People who quit smoking often explain that part of the struggle with quitting is that without smoking they don’t know what to do with their hands.
Smoking often defines the smoker, and quitting is more than an end to smoking; it is a terrifying experiment in redefining the Self.
My parents were both smokers who came of age in the 1950s and 1960s; and they both quit, although on much different terms—Dad quit while I was in high school, and Mom only many years after I had moved out. When my mother died (7 December 2017), the final straw was stage 4 lung cancer.
That was just a bit over five months after my father’s death.
2017 for me was a year of loss that began with the thing that defined me being taken away as well—road cycling—after a senseless car accident on Christmas Eve 2016 that impacted directly four cyclists in a pack of 10, but resonated throughout our entire cycling community as well.
Mountain biking and some running have slipped into the gap where road cycling used to be, but like ex-smokers who don’t know what to do with their hands, I remain often lost without road cycling.
My life as a road cyclist stretched over four decades since the 1980s with some waxing and waning, but from about 2003 until 2016, I was logging around 9,000-10,000 miles a year on the road and leading weekly rides as well as organizing pretty big cycling events.
I was cycling seriously about 4-5 days a week without fail, regardless of weather, regardless of professional and personal obligations.
It was what I did.
It was who I was.
And for the most part, that meant no questions asked by family, friends, or colleagues.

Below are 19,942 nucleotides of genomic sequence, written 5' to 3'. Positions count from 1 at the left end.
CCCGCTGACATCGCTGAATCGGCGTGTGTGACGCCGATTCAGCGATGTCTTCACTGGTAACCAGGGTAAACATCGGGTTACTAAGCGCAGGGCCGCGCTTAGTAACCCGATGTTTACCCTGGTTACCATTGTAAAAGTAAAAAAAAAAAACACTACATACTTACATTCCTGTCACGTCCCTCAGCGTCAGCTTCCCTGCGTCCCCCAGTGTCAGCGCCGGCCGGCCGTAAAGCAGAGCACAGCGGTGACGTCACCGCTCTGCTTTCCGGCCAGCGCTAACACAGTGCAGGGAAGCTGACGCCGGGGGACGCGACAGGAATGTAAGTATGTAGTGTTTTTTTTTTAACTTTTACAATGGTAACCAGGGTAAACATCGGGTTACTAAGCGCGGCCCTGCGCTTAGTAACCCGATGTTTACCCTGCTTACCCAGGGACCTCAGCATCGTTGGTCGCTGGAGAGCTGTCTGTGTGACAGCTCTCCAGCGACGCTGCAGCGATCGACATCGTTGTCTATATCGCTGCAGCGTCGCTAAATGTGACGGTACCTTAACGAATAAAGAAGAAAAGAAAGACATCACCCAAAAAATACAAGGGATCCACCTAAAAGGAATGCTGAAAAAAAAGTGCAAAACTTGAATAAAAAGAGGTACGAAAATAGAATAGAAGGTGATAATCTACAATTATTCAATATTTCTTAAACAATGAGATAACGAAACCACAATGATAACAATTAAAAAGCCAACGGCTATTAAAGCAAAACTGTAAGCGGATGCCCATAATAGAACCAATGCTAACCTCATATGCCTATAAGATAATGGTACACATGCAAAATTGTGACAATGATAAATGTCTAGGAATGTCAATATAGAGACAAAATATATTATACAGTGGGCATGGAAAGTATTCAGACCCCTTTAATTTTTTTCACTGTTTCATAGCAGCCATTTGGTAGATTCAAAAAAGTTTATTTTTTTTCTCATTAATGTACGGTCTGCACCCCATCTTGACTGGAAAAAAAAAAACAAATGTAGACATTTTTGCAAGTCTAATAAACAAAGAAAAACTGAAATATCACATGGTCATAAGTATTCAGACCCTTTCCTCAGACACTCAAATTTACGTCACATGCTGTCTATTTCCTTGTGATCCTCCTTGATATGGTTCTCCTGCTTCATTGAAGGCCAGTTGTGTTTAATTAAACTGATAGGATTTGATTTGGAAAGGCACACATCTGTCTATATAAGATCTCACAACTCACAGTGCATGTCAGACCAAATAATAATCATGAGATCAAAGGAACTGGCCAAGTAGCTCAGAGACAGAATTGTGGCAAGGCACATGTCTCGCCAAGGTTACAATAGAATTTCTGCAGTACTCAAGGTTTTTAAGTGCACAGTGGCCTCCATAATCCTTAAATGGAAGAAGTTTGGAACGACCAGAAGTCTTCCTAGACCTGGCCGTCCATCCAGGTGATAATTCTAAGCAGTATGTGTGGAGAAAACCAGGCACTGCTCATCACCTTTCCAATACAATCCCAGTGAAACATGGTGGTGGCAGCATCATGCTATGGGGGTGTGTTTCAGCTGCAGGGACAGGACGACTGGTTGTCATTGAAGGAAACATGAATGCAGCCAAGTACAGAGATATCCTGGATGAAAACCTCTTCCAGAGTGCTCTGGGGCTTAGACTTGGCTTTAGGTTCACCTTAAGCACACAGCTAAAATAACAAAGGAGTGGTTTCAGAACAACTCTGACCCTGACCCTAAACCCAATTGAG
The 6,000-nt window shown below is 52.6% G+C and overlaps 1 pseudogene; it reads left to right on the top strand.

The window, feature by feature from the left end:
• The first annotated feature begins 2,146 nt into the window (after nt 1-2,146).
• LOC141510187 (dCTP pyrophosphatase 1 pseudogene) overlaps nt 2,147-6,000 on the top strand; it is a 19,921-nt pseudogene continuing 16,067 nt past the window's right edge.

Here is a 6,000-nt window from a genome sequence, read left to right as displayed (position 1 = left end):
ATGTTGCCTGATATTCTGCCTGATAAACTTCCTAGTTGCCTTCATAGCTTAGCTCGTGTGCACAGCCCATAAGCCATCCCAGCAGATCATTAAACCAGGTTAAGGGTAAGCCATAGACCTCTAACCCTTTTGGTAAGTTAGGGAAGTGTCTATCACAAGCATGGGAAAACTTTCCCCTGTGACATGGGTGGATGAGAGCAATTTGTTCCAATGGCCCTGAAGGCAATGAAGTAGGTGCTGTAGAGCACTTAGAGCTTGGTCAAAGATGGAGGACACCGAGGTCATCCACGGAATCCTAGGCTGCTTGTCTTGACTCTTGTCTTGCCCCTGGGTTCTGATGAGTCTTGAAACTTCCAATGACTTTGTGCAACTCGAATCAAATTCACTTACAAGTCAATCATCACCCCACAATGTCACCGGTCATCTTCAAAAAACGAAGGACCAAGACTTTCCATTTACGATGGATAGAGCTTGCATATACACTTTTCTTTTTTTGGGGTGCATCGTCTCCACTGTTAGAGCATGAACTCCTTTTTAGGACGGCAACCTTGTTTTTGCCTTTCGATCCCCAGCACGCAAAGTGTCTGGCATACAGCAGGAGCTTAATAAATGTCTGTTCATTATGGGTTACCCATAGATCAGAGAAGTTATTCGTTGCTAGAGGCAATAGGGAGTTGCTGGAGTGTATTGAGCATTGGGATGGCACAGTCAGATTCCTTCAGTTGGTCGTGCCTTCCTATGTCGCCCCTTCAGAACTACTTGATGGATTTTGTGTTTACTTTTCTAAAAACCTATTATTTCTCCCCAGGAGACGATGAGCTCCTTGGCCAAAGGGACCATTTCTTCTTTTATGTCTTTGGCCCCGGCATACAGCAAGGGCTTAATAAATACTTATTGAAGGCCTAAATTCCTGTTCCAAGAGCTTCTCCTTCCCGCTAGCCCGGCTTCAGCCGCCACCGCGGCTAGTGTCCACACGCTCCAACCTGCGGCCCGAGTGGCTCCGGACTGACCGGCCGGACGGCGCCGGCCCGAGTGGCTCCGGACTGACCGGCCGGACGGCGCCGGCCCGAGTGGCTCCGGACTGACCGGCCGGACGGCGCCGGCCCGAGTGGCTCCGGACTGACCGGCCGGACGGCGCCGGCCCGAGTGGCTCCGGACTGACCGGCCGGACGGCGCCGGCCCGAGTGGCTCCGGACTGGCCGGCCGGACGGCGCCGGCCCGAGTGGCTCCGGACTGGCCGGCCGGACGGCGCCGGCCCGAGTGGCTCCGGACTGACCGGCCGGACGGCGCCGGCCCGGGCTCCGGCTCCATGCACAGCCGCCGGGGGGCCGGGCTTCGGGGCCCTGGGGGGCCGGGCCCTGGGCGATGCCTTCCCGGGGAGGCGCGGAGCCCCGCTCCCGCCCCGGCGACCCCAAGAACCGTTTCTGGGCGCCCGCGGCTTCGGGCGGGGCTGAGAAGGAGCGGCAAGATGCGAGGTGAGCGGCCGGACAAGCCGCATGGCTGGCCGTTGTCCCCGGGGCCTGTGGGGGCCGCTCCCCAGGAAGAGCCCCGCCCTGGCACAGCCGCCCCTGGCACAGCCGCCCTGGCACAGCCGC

My first class meeting of spring 2018 was my evening course, a new writing/research-intensive offering for my department and university. As students filed in, I arranged the handouts and such on the table at the front of the room, and checked that my smartphone was on vibrate, placing it face-up and in easy view near the piles of papers.
Then it hit me.
My smartphone obsession was in part due to having had infirm parents for many years, always on alert that they could call during class, and if so, it was probably urgent.
That moment was the first time I confronted that part of my life being over since both parents died in 2017.
In that flash of realization, I also thought about the beginning of class in January 2017—when I was barely able to walk, using a cane to counter the limp from a fractured pelvis.
Over the weeks and months of physically healing from the fracture, and looking for ways to regain my athletic life, I was forced to think about the other things that defined me.
Fortunately, as a teacher/professor and writer, those aspects of who I am were mostly unscathed—although all loss reminds us of the fragility of being human, the temporal nature of all that we do, all that defines us.
My journey through my 50s was already haunted by a lingering fear of the end of my cycling life well before the accident. I was riding at very high levels of intensity and with elite cyclists.
No one maintains these physical levels of exertion, I was quite aware, but having that fear turned into reality in a blink, and in a way beyond my control, was far more psychologically scarring than I really would like to admit.
But here, yes, I am admitting that.
When people refer to me professionally, they still tend to say I am an English teacher, even though I have not been one in over 16 years.